Jamie's Food Escapes: Beef Tagine
I like to think of a tagine as a sort of stew with
attitude. It's really all about the spices and the slow cooking,
giving all the wonderful flavours time to develop.
What's great is that you don't need an authentic Moroccan tagine in order to recreate this beautiful food - a saucepan will still give you great results.
Having been to Marrakesh and learnt all the principles, I now feel I'll be able to rustle up an endless variety of tagines at home.
Give this one a try and you'll see what I mean.
- 600g stewing beef
- 1 onion, peeled and finely chopped
- a small bunch of fresh coriander
- 1 x 400g tin of chickpeas, drained
- 1 x 400g tin of chopped tomatoes
- 800ml vegetable stock, preferably organic
- 1 small squash (approximately 800g), deseeded and cut into 5cm chunks
- 100g prunes, stoned and roughly torn
- 2 tablespoons flaked almonds, toasted
For the spice rub
- sea salt and freshly ground black pepper
- 1 level tablespoon ras el hanout spice mix*
- 1 level tablespoon ground cumin
- 1 level tablespoon ground cinnamon
- 1 level tablespoon ground ginger
- 1 level tablespoon sweet paprika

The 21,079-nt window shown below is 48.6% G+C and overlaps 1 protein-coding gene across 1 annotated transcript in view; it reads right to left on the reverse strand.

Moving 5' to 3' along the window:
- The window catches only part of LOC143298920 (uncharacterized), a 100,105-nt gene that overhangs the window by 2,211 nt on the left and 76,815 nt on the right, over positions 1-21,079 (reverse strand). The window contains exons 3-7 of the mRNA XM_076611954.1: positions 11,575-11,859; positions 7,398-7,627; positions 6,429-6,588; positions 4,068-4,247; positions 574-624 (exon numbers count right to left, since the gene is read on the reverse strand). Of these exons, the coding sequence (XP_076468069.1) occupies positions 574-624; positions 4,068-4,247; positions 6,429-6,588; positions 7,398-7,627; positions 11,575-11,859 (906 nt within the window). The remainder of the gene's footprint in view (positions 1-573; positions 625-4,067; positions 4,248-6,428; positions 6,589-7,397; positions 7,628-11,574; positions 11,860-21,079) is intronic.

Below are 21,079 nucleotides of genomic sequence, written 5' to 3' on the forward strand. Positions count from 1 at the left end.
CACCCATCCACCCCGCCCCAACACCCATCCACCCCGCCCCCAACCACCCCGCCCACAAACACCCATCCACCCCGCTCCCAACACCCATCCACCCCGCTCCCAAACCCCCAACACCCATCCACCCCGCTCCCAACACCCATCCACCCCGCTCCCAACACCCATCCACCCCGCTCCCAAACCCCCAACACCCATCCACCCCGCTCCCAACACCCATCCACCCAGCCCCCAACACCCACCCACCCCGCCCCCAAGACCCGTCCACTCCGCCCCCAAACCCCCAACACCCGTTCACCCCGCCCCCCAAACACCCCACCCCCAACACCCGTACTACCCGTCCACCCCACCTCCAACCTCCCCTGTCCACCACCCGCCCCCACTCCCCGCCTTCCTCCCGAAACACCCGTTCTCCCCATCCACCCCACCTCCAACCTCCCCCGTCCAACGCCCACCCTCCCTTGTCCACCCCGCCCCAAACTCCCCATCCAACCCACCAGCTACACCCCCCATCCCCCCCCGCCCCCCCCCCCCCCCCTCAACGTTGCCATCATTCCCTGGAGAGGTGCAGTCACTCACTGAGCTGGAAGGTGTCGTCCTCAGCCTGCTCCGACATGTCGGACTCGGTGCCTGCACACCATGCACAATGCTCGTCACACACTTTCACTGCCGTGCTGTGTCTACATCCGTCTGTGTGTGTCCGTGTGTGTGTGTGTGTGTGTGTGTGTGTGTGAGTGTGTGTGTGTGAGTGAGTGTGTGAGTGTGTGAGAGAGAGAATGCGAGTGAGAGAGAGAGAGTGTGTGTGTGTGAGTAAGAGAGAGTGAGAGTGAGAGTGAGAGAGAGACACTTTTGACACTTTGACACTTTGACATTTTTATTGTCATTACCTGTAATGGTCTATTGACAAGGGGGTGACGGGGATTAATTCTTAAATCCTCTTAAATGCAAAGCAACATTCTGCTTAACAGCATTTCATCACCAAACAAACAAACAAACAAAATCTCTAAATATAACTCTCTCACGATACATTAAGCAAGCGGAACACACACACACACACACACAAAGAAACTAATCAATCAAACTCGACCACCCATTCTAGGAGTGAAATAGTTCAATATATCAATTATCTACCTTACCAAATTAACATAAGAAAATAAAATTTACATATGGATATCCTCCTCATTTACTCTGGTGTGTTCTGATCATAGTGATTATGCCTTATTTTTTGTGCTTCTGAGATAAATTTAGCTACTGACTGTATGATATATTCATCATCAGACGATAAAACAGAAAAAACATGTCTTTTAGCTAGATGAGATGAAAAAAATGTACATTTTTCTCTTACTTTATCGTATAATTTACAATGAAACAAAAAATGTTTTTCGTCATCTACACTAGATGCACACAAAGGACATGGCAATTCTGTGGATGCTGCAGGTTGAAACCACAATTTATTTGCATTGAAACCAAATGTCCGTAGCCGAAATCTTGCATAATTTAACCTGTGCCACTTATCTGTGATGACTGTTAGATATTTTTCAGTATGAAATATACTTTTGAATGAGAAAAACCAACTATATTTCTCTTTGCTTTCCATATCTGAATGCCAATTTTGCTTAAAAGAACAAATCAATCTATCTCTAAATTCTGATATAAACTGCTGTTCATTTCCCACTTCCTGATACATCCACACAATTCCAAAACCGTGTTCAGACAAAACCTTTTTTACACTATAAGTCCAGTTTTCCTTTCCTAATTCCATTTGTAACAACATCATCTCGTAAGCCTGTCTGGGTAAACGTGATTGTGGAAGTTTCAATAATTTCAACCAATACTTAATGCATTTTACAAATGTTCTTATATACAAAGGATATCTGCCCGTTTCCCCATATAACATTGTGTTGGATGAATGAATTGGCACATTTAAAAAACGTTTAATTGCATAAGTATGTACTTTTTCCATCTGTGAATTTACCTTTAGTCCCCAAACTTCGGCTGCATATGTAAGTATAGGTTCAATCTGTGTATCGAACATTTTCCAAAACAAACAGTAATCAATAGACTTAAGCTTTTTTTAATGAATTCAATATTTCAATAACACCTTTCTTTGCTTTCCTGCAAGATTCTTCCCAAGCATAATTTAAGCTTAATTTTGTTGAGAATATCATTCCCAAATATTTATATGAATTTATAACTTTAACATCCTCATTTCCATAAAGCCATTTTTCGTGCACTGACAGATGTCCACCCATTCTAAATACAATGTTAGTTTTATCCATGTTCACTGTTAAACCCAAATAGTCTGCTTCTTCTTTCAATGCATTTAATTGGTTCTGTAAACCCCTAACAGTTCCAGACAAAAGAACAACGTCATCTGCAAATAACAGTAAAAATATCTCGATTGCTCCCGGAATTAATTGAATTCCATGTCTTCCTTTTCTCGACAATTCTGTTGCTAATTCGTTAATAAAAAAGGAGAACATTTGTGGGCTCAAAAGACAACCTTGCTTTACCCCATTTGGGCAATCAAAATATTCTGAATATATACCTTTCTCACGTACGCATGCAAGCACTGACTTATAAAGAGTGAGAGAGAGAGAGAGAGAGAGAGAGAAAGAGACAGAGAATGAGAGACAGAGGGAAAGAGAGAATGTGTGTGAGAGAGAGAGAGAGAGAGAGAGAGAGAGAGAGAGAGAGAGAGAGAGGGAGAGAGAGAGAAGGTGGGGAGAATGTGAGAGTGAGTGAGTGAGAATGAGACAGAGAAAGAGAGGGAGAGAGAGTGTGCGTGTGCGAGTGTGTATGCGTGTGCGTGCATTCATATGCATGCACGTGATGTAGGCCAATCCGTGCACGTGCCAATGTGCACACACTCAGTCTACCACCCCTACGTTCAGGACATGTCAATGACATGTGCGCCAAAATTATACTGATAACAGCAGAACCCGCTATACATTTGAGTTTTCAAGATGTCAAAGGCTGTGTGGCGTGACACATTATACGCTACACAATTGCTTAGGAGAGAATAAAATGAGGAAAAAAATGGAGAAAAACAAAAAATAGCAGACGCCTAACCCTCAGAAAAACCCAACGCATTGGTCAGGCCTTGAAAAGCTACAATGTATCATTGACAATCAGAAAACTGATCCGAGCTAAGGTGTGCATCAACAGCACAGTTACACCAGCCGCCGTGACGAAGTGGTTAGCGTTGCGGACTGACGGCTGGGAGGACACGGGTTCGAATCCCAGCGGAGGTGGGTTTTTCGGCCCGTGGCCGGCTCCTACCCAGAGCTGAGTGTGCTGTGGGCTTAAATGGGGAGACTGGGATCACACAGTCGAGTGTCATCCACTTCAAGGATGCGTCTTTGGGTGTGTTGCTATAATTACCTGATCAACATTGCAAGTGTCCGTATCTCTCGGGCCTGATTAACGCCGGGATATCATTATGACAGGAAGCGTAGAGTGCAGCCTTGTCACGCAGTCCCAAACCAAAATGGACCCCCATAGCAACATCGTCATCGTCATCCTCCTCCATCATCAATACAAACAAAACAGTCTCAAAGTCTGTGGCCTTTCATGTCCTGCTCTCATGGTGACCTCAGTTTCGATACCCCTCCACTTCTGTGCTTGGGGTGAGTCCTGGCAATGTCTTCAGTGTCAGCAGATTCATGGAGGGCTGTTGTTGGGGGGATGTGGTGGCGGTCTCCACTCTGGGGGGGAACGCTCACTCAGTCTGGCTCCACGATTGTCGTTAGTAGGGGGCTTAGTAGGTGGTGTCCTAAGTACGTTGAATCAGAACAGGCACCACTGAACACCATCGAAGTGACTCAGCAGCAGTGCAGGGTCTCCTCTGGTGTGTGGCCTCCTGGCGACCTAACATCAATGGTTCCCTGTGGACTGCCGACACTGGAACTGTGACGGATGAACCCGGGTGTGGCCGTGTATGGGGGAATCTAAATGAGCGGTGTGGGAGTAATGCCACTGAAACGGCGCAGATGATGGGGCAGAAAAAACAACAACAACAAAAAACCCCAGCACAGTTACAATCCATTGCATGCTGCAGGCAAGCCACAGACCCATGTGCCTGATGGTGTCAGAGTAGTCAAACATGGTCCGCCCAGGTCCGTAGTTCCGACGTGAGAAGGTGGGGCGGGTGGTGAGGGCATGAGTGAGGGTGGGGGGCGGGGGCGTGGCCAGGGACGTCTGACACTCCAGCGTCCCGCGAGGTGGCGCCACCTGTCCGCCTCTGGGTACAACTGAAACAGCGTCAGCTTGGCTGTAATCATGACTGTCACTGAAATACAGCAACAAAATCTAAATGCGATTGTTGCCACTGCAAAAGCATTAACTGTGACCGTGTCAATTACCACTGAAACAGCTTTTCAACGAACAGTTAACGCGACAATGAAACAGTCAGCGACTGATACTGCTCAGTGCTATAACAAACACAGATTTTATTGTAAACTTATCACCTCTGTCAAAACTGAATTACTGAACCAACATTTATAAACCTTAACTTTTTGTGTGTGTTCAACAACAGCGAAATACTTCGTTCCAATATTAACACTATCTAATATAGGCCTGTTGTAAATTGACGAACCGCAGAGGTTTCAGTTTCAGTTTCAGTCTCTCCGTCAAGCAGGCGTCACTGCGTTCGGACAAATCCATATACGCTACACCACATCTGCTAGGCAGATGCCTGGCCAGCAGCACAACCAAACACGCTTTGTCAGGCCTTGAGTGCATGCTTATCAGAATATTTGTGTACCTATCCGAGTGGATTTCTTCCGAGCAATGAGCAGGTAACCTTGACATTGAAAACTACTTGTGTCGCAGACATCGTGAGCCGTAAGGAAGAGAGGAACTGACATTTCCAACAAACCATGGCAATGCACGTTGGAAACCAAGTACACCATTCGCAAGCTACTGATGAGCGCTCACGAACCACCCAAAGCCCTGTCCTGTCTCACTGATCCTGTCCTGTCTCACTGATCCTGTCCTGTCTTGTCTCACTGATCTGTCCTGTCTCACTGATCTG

1. Mix all the spice rub ingredients together in a small bowl. Put the beef into a large bowl, massage it with the spice rub, then cover with clingfilm and put into the fridge for a couple of hours - ideally overnight. That way the spices really penetrate and flavour the meat.
2. When you're ready to cook, heat a generous lug of olive oil in a tagine or casserole- type pan and fry the meat over a medium heat for 5 minutes. Add your chopped onion and coriander stalks and fry for another 5 minutes. Tip in the chickpeas and tomatoes, then pour in 400ml of stock and stir. Bring to the boil, then put the lid on the pan or cover with foil and reduce to a simmer for 1�hours.
3. At this point add your squash, the prunes and the rest of the stock. Give everything a gentle stir, then pop the lid back on the pan and continue cooking for another 1�hours. Keep an eye on it and add a splash of water if it looks too dry.
4. Once the time is up, take the lid off and check the consistency. If it seems a bit too runny, simmer for 5 to 10 minutes more with the lid off. The beef should be really tender and flaking apart now, so have a taste and season with a pinch or two of salt. Scatter the coriander leaves over the tagine along with the toasted almonds, then take it straight to the table with a big bowl of lightly seasoned couscous and dive in.
*Ras el hanout (Arabic for 'top of the shop') is a blend of the
best spices a vendor has in his shop. The mixture varies depending
on who is selling it, but can be a combination of anywhere from 10
to 100 spices. It usually includes nutmeg, cinnamon, mace, aniseed,
turmeric, cayenne, peppercorns, dried galangal, ginger, cloves,
cardamom, chilli, allspice and orris root.